Julia at Reasonably Well has a great blog about living with Sjogrens Syndrome. She combines her knowledge with wit and humor. What I like particularly about her style is that what I "try" to write...she does it with ease.
Also Sjogrens World is a great tool for asking any question related to Sjogrens or other autoimmune diseases. It has helped me tremendously and there is always a friendly person there to pick you up when you need it.
Now for the renal problems I enjoy Pam's blog Waiting for Transplant . She had a kidney transplant earlier this year and has loads of good info that is compassionate.
I also like The Adventures of Stacy without an "E" , but I must warn you he is not all lollipops and puppy dog tails. He combines a witty sarcastic view of being on a kidney transplant list while going through dialysis. He writes what he feels...the good and the bad.
~~~Now as far as an update~~~
I received letters from my primary and secondary insurance that I am pre-approved for kidney transplant. They deem it medically necessary. It may not sound like a lot, but that is one less thing to worry about.
I am on week 2 of Cellcept. I haven't had any serious side effects with the low dosage I am on. The tricky part is to take it with an empty stomach. I do think at times my stomach turns for a couple minutes after taking it, but other than that I can't complain.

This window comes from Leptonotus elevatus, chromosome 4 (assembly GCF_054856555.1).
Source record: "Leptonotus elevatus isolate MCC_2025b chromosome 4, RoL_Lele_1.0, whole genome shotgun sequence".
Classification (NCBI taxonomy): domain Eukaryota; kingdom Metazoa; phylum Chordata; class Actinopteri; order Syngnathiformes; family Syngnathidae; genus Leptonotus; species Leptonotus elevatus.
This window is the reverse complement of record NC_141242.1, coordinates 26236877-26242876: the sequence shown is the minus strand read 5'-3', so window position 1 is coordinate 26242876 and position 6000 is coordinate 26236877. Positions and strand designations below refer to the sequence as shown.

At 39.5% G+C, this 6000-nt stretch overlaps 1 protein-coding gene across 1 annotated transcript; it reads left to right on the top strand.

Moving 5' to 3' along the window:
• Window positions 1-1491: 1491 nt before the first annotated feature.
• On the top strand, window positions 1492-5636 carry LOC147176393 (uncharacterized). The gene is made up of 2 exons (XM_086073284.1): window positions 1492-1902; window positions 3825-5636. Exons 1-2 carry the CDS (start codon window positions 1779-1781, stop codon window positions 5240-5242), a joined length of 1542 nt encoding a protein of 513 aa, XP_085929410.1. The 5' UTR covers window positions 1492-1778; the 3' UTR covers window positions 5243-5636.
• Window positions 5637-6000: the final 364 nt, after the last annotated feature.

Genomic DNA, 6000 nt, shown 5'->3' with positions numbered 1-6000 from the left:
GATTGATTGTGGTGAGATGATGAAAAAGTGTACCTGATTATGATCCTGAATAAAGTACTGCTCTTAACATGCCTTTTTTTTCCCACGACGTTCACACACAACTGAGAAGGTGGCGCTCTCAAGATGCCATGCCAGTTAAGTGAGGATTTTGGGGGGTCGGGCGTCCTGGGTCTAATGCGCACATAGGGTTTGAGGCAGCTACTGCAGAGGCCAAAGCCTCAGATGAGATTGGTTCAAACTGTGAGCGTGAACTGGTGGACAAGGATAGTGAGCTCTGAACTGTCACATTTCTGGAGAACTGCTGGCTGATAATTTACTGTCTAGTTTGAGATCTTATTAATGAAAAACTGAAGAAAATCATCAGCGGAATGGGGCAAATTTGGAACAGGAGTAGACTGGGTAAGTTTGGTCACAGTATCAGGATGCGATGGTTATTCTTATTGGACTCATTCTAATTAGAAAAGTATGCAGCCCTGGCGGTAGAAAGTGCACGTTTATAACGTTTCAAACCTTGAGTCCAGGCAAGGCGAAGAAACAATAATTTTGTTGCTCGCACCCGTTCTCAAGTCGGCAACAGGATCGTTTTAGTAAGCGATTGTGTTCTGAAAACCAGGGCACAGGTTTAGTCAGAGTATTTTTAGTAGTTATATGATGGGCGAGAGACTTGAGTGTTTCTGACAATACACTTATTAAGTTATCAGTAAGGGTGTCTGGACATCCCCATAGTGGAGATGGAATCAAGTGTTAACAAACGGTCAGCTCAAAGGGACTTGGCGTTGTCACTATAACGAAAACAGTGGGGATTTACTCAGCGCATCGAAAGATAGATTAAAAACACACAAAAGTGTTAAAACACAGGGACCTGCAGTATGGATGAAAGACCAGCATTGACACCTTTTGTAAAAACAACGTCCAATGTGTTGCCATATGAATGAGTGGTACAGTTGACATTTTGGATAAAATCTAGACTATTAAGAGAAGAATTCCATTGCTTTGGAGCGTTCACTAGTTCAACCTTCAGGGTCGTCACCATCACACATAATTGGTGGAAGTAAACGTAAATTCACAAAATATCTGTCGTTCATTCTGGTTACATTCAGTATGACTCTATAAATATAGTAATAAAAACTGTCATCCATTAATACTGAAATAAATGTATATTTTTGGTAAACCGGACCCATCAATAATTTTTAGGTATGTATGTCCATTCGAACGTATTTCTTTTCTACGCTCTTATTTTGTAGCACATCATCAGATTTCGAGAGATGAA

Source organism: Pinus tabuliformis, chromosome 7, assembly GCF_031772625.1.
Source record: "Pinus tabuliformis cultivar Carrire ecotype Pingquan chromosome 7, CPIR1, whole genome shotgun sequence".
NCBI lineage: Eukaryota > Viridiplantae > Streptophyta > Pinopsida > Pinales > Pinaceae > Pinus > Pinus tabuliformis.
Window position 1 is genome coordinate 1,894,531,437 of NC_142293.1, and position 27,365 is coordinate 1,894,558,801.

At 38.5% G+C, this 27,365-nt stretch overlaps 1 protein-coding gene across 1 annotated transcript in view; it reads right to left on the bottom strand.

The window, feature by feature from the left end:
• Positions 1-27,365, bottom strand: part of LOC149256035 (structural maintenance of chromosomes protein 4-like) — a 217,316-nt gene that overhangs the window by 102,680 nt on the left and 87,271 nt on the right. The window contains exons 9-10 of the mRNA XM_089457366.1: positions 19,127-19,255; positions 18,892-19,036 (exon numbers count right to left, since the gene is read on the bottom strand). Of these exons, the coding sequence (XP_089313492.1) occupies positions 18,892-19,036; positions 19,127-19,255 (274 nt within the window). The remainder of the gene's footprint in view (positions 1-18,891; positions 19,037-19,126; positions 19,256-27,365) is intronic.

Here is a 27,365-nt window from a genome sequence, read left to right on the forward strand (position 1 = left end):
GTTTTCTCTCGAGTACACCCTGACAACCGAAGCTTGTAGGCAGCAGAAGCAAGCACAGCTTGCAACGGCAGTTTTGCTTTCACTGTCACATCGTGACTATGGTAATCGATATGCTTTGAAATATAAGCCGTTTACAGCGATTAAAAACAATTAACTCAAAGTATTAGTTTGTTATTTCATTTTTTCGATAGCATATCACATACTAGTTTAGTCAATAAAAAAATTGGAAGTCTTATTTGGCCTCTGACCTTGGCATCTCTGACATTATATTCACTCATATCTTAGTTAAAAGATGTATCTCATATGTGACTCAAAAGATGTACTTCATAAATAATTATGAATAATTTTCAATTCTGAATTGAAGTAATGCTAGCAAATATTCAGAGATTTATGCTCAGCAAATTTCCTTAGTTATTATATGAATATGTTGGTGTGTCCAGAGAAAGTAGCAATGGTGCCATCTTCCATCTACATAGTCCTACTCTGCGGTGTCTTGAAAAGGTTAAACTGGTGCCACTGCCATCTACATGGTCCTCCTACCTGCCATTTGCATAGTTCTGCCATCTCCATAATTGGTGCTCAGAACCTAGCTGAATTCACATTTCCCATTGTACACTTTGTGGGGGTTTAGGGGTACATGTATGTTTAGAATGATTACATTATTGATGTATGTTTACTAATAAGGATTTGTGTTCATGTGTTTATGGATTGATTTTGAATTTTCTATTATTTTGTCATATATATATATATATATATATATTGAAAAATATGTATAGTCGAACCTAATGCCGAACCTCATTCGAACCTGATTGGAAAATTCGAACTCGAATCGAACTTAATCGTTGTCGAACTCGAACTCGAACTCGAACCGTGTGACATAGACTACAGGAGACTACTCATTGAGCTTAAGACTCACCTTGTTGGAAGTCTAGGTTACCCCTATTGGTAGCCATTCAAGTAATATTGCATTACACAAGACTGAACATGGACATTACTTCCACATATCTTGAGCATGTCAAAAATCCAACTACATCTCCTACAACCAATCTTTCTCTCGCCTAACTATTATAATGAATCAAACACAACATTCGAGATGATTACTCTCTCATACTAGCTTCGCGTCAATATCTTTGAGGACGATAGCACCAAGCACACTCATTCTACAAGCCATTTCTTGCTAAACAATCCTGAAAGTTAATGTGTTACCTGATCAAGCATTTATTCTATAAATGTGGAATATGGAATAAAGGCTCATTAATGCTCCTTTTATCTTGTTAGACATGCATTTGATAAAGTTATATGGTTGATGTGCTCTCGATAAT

And can I say once again....THANK YOU GOD and the creators of procrit. I had my injection this past Tuesday and I do feel less fatigued. I take it every 2 weeks now....but I may go back to once a week after the next set of blood work. I think I need it once a week again.
Monday, December 1, 2008
My Mom, Dad, and Sister did most of the cooking Thanksgiving. I did do a yummy pineapple casserole....and I helped with the clean up too.
I had to work a LONG day Friday at work. My mom and sister brought me lunch. :) I then met my hubs and boys over at my parents house to put up the Christmas Tree and eat left overs.
Saturday, I stayed in my PJ's most of the day. I decided to not meet my family for breakfast or shopping. I decided to listen to the Clemson game on the radio instead of watching it on TV. (GO TIGERS) I did get up and went to my parents house again and had yummy pizza! My sister and I played with this card maker thing for a couple of hours. We designed a "thank you" card for her co-workers at SAIC. They are doing a bake sell in my honor to help raise money for medical expenses not covered by insurance.
Sunday started off slow. I made about 120 lime green ribbons for organ donor awareness. Then hubs and I took the boys to see Disney on Ice. I was just as excited as them. We had a blast!
And now.....I am TIRED! I need to rest up for this coming week...
Thursday...taking the boys to see Santa
Friday...picking out our Christmas Tree